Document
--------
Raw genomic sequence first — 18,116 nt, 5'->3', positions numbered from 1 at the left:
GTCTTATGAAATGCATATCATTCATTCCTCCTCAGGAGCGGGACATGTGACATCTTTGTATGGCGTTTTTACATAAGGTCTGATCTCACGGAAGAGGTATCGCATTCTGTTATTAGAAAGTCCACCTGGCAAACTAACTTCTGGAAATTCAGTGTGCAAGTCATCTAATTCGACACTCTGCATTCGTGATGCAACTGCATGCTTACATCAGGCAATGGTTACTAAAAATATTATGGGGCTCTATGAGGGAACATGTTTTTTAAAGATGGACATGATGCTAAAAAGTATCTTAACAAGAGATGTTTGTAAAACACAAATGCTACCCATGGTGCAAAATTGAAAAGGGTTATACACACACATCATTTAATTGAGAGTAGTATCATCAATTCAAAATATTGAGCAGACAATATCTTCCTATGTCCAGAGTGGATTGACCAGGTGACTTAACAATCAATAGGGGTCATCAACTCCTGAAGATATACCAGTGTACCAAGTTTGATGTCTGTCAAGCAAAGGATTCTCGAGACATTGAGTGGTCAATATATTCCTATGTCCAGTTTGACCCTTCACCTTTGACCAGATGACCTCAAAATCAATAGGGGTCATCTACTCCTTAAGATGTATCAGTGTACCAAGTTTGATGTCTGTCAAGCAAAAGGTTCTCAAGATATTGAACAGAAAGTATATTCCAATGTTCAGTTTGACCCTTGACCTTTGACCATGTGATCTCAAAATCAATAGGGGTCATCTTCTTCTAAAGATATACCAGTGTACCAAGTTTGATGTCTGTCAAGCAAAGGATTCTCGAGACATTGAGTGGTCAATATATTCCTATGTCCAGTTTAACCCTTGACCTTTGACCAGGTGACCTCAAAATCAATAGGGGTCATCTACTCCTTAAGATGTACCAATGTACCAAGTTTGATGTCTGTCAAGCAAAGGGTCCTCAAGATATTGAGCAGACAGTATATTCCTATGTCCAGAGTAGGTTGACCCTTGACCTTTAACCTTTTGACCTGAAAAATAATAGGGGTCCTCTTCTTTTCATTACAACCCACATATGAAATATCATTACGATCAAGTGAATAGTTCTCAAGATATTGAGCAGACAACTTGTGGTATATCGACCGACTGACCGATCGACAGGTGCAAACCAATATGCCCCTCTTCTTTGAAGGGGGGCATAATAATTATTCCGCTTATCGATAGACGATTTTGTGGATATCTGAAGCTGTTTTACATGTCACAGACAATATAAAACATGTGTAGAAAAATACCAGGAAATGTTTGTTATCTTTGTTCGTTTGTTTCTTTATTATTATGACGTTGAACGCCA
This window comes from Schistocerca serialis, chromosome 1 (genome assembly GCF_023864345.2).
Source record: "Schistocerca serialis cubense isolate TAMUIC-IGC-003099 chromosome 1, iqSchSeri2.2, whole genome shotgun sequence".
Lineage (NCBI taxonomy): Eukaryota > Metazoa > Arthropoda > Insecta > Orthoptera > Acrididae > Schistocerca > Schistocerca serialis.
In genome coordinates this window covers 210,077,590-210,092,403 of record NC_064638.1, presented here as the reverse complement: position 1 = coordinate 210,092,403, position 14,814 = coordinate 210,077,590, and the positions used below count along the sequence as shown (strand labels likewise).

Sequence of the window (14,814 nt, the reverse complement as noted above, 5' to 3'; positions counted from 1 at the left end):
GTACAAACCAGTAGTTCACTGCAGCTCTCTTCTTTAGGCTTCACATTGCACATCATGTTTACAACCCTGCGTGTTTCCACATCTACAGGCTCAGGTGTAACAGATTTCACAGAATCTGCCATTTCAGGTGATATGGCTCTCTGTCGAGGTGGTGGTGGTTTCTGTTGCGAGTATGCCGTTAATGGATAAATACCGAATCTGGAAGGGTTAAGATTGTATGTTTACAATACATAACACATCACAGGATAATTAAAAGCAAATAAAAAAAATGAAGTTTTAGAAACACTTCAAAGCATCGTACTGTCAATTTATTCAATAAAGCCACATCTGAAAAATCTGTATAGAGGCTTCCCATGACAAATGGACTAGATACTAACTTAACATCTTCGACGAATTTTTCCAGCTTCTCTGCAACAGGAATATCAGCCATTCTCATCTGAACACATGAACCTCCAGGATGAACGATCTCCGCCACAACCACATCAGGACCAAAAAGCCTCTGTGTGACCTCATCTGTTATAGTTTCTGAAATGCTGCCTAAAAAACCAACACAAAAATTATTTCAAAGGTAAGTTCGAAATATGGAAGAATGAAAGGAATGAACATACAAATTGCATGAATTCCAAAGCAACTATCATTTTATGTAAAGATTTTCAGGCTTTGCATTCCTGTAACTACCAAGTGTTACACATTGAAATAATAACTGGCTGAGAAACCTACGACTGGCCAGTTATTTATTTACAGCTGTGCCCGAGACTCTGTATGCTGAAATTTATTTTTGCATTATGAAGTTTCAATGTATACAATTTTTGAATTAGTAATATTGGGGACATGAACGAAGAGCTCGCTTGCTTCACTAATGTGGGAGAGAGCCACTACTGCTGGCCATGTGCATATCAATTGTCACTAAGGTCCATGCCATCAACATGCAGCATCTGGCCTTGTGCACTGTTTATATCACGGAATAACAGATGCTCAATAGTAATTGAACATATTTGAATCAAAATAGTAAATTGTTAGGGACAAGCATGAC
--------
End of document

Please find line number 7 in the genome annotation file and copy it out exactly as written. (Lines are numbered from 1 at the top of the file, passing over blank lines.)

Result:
Sequence of the window (14,814 nt, the reverse complement as noted above, 5' to 3'; positions counted from 1 at the left end):